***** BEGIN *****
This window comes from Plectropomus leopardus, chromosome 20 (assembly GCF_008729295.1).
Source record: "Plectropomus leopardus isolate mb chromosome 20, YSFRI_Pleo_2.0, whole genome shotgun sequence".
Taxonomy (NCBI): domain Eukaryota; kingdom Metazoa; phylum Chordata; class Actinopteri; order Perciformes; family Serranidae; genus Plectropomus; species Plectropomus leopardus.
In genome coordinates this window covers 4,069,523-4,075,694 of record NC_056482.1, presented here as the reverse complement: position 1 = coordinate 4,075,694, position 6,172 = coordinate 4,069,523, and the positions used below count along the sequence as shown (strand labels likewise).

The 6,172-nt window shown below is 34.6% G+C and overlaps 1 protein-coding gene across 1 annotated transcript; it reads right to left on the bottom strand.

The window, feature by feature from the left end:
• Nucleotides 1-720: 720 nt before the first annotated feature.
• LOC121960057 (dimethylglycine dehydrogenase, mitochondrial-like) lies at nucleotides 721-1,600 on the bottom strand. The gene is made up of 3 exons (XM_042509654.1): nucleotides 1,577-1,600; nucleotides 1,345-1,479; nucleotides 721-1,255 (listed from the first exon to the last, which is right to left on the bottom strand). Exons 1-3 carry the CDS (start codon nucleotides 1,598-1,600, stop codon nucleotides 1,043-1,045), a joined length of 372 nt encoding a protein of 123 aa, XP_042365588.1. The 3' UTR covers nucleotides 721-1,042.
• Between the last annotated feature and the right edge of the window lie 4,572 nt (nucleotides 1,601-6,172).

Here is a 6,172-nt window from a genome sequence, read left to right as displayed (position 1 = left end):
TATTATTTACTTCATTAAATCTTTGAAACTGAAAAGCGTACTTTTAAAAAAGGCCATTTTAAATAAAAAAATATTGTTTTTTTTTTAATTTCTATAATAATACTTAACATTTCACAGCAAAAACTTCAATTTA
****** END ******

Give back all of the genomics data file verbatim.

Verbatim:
This window comes from Plectropomus leopardus, chromosome 20 (assembly GCF_008729295.1).
Source record: "Plectropomus leopardus isolate mb chromosome 20, YSFRI_Pleo_2.0, whole genome shotgun sequence".
Taxonomy (NCBI): domain Eukaryota; kingdom Metazoa; phylum Chordata; class Actinopteri; order Perciformes; family Serranidae; genus Plectropomus; species Plectropomus leopardus.
In genome coordinates this window covers 4,069,523-4,075,694 of record NC_056482.1, presented here as the reverse complement: position 1 = coordinate 4,075,694, position 6,172 = coordinate 4,069,523, and the positions used below count along the sequence as shown (strand labels likewise).

The 6,172-nt window shown below is 34.6% G+C and overlaps 1 protein-coding gene across 1 annotated transcript; it reads right to left on the bottom strand.

The window, feature by feature from the left end:
• Nucleotides 1-720: 720 nt before the first annotated feature.
• LOC121960057 (dimethylglycine dehydrogenase, mitochondrial-like) lies at nucleotides 721-1,600 on the bottom strand. The gene is made up of 3 exons (XM_042509654.1): nucleotides 1,577-1,600; nucleotides 1,345-1,479; nucleotides 721-1,255 (listed from the first exon to the last, which is right to left on the bottom strand). Exons 1-3 carry the CDS (start codon nucleotides 1,598-1,600, stop codon nucleotides 1,043-1,045), a joined length of 372 nt encoding a protein of 123 aa, XP_042365588.1. The 3' UTR covers nucleotides 721-1,042.
• Between the last annotated feature and the right edge of the window lie 4,572 nt (nucleotides 1,601-6,172).

Here is a 6,172-nt window from a genome sequence, read left to right as displayed (position 1 = left end):
TATTATTTACTTCATTAAATCTTTGAAACTGAAAAGCGTACTTTTAAAAAAGGCCATTTTAAATAAAAAAATATTGTTTTTTTTTTAATTTCTATAATAATACTTAACATTTCACAGCAAAAACTTCAATTTA